Keeping mindful of your head position, Dr Ben Bjerke recommends chin tucks.  Now that you are aware that head forward and shoulders rolled forward are no-no’s— What else CAN YOU DO to correct your posture, prevent neck, shoulder and back pain and apparently improve your opinion of yourself? You can create strong shoulder girdles that pull your shoulder blades back into the correct posture and a more natural position. So, let’s talk shoulder girdle. When we say shoulder-girdle we mean the scapula and clavicle bones and the musculature that moves and supports the joints of these bones. The joints are the Acromioclavicular (which is an athroidial joint) not a lot of movement here and the Scapulothoracic “joint” which has a whole lot of powerful movements. There is in fact is no real bony attachment of the anterior surface of your scapula to the posterior surface of your rib cage. At the Scapulothoracic “joint” we get abduction and adduction, upward and downward rotation, elevation and depression. This “joint” is amazing as it is solely and dynamically supported by muscles of the back. These are the muscles we are talking about in correcting posture (along with good head position back and directly over your shoulders). There are five scapular sling muscles critical for a strong shoulder girdle and good posture.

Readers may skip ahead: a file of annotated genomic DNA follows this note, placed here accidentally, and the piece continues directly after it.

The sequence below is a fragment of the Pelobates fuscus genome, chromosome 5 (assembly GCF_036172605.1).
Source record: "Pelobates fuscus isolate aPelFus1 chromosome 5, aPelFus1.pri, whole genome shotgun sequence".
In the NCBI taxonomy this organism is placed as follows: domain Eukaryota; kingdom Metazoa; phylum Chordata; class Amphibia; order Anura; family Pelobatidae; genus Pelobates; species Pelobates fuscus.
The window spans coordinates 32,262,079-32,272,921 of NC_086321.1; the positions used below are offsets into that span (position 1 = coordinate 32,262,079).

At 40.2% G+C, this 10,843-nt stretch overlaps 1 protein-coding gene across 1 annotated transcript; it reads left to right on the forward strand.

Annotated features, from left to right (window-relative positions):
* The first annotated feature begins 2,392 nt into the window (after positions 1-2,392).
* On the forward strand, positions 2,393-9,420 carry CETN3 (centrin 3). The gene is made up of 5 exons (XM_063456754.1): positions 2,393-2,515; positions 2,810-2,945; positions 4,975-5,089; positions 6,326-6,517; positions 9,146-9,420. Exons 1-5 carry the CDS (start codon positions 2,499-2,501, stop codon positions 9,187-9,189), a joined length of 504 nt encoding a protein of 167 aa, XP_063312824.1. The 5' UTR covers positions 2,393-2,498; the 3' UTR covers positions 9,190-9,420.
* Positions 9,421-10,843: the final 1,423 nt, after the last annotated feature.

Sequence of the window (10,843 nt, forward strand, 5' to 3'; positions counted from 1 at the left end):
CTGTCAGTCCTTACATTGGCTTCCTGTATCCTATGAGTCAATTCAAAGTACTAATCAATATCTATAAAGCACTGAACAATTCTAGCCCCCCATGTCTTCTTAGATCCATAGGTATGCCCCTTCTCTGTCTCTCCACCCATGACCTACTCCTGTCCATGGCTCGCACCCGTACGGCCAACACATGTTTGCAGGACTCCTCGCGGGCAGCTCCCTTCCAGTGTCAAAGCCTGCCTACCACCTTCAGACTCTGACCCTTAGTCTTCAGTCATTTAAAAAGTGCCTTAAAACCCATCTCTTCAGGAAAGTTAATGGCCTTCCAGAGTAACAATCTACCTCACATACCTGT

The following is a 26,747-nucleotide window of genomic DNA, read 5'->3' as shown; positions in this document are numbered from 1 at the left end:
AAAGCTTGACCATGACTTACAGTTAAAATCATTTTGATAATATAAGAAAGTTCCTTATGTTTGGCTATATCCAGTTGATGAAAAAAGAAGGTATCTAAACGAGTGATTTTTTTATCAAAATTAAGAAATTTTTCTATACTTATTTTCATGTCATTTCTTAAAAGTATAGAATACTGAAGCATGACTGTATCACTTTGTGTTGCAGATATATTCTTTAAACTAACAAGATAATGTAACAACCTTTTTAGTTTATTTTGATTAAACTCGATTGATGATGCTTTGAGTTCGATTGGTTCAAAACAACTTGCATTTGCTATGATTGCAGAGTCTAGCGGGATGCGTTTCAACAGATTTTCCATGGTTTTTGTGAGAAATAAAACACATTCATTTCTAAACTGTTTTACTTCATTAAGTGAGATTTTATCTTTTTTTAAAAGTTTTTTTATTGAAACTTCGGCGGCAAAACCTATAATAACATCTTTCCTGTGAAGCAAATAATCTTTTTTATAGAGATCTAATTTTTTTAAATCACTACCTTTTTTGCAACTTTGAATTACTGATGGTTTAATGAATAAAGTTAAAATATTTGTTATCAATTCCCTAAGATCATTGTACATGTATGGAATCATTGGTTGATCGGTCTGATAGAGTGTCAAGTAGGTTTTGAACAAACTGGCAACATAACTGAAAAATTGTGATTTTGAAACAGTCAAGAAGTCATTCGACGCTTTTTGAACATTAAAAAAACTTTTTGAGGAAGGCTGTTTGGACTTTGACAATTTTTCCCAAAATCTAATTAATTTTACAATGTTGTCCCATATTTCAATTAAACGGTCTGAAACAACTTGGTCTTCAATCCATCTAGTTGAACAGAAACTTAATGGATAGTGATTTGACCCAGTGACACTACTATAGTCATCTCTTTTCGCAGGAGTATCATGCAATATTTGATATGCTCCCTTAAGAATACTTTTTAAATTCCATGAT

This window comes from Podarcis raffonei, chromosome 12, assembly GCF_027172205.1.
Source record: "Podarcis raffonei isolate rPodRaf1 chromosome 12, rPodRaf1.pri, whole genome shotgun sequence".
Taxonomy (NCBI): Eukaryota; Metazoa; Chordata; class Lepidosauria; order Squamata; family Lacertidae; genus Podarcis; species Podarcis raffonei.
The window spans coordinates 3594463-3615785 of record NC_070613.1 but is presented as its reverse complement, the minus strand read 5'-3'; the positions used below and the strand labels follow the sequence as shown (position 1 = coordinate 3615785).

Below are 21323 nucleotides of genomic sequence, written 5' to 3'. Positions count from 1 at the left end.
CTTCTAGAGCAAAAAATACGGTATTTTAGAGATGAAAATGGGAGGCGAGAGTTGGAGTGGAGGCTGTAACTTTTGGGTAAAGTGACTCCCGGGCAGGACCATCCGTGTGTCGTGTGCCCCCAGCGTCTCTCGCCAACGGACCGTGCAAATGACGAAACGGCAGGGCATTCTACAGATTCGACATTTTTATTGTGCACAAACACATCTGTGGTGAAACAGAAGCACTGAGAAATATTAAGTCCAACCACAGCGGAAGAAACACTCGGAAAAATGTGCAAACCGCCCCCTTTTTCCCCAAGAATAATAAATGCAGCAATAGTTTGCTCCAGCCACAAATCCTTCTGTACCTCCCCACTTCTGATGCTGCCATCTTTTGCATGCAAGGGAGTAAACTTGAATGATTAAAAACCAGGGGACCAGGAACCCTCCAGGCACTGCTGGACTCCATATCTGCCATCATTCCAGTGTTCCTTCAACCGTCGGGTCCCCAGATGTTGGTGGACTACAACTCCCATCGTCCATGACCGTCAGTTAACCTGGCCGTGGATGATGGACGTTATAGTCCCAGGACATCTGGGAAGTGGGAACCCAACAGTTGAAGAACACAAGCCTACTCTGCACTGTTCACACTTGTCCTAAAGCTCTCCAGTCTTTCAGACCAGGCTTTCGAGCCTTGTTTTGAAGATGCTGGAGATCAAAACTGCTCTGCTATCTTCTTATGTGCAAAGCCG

The fabulous five (and I don’t mean the Jacksons or that reggae band) are Pectoralis minor Serratus anterior, Trapezius, Rhomboids and Levator Scapulae (plural of scapula— hopefully you have two!) You probably already figured out rows and shrugs will work your shoulder girdle muscles. They do. Listed below are exercises that hit all of the scapular sling. Not a lot of people focus exclusively on pec minor but just know that when you do bench press or dips (resisted depression works pec minor). Lastly, I know for a fact most people do not specifically train the serratus anterior. But you may have seen this fascinating muscle in a bodybuilding show… when competitors are super ripped, it is that feather-like little ‘serrated-edge’ (like a steak-knife) looking little muscle under the axillary area anterior to the lats. A credit to T Nation for this incredible image of Arnold’s ripped serratus (no last name needed or annunciated). How to train it? Well when you do pull ups and rows it gets worked. Therefore, most rowing and pulling movements train shoulder girdle musculature. Let’s talk about your scapulae: They can elevate and depress, (shrug and return) they can abduct and adduct move away from the spine and back toward). A more difficult abstraction is they can upward rotate and downward rotate (the inferior angle moves upward and outward towards side of body and returns) downward rotation. With all these movements, just know elevation as in dumbbell shrugs, Lat-pulls and pull ups (against weights and bodyweight against gravity) and Rows train all these muscles! And dips and bench-presses work it too, due to the fact pectoralis minor originates on ribs 3 4 and 5 anterior surface and inserts on coracoid process of the scapula. This makes pectoralis minor part of what anatomist call the scapular sling. And what I call muscles of the shoulder girdle needed to be strengthened and toned to pull your shoulders back! This will make you look and feel better. Here are the exercises: